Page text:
I didn’t travel too much as a child. Summer vacations were spent in Ohio visiting family and we didn’t venture fall from that plan. Despite this, I had a deep interest in exploring new places. I vividly remember my grandpa telling me where he was stationed and traveled to during World War II. I knew I wanted to visit Europe.
So I saved my pennies, working at a dry cleaners and then as a nanny so that I could pay for a trip to London and Paris after graduating from high school. Sure, there were a few hiccups but the trip was a success and I knew I wanted -- no, needed -- to travel more. Studying abroad my junior year of college gave me that opportunity to see a little bit more of the world. As did my subsequent time in Germany and England during grad school.
But that exploration came to a screeching halt when I formally entered the workforce. Gone were the weekend getaways in foreign countries. I finally had an income, but not the PTO or even the willingness to actual take a break from work.
Willingness might not be the right word for it. Sure, I wanted to travel, but I didn’t feel like I could take the time off. It would be disruptive to my bosses (I’ve always worked in small offices) and what would they do without me? Those thoughts and fears ran through me every time I even thought about taking a few days for myself.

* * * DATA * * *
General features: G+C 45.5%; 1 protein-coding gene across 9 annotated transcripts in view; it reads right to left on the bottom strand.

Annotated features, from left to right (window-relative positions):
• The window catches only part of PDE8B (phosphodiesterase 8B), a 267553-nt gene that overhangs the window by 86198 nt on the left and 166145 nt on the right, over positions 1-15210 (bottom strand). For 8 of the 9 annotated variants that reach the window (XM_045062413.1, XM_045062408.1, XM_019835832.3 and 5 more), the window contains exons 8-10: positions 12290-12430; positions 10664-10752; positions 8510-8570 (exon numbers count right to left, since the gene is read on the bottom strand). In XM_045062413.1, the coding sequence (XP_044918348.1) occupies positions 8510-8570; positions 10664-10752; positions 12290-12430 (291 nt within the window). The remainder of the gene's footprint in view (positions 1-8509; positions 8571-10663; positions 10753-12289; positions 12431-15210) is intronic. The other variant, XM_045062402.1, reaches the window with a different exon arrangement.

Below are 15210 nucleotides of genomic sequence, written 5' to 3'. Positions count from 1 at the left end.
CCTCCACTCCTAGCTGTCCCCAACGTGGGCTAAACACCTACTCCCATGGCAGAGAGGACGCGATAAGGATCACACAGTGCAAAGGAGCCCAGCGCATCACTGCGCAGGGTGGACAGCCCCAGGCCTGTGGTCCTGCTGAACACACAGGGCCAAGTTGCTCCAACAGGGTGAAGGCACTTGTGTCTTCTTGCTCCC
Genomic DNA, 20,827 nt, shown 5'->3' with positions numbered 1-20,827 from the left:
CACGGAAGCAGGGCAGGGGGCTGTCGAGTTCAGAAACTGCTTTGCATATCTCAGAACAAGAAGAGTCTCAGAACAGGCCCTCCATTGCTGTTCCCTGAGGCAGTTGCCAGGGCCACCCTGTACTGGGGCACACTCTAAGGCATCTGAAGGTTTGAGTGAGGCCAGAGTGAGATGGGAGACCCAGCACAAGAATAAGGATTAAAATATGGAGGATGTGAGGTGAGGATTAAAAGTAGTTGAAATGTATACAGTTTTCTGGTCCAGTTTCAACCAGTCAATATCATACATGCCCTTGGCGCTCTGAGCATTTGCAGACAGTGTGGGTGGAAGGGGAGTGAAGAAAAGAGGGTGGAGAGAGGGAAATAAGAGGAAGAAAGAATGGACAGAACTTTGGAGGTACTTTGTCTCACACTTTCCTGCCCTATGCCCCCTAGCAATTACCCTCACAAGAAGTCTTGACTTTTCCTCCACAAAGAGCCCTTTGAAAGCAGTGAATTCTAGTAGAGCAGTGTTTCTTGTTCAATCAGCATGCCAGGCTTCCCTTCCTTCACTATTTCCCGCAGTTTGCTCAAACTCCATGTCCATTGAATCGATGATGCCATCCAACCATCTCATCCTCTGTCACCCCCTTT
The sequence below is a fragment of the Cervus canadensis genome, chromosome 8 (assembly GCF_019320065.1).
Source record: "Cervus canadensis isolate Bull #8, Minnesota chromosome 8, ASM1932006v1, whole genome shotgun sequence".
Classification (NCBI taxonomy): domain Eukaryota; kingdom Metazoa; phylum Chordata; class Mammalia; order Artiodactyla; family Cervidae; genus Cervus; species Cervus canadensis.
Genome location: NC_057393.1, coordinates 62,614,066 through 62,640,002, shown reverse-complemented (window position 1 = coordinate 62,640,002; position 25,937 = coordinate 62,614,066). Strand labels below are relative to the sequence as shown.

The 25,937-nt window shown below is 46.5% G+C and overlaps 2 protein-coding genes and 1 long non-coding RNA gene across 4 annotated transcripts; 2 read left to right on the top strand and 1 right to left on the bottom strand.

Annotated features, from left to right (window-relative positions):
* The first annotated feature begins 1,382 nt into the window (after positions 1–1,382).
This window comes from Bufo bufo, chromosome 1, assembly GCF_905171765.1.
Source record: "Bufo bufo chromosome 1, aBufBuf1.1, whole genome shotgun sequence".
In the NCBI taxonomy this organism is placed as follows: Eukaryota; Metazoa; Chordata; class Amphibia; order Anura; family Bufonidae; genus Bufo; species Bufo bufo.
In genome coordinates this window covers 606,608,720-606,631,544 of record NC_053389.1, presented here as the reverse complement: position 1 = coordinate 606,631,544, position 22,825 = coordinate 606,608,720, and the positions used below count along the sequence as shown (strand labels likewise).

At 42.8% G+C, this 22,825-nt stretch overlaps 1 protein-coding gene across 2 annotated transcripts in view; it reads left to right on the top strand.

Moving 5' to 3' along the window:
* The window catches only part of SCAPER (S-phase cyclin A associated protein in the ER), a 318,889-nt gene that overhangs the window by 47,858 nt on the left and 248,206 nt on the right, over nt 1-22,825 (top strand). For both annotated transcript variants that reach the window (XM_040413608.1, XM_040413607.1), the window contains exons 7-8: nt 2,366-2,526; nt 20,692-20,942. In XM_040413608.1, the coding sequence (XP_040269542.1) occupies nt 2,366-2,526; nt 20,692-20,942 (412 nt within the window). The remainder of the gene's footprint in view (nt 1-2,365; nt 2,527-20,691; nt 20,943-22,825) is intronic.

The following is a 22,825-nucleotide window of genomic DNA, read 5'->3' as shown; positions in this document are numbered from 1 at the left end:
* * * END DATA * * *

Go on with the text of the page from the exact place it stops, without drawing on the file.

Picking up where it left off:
And now I feel foolish about it.
I don’t think I have ever had a boss say no to a PTO request. They might have asked me what is going on with the legislative calendar, or if other people are taking time off during the same period, but never have they flat out rejected my request for time off. It feels ridiculous that I have even wasted time and energy convincing myself that it wasn’t a good time to ask, or that the office would crumble without me.
Because here is the thing: it won’t.
If you do the work, get your job done, then that is all that matters. You deserve to use those vacation days. You’ve earned them. Literally. They are yours to enjoy, to do with as you wish. To spend all day in bed watching the Real Housewives of wherever (don’t judge), hiking Half-Dome (probably not for me, but to each their own), or crossing the globe.
I try to think back to why I had this complex, and frankly I come up empty handed. But what’s more, is that I have never had a boss that was afraid to take time off of work, to flex their schedule as needed. They have the confidence and ability to do so. They unplug, so why shouldn’t I?
Besides, not taking time off can be detrimental to both you and your workplace. It can lead to burnout, shortened tempers, and resentment with work. Finding a balance is key.
Do don’t feel guilty. Don’t give yourself permission to make excuses. Sure, I understand saving time for a bigger trip, but still use some of it here and there for three day weekends, or just a mental health day, something to keep you restored, and happy at work and at home.
This is something I now live by. It’s isn’t always easy, and often I need to remind myself that is is OK to take time off, to make that request. And I am always grateful for it. To have that time to rejuvenate, to break up the daily grind that is being an adult.
So make travel a priority as an adult. You won’t regret it.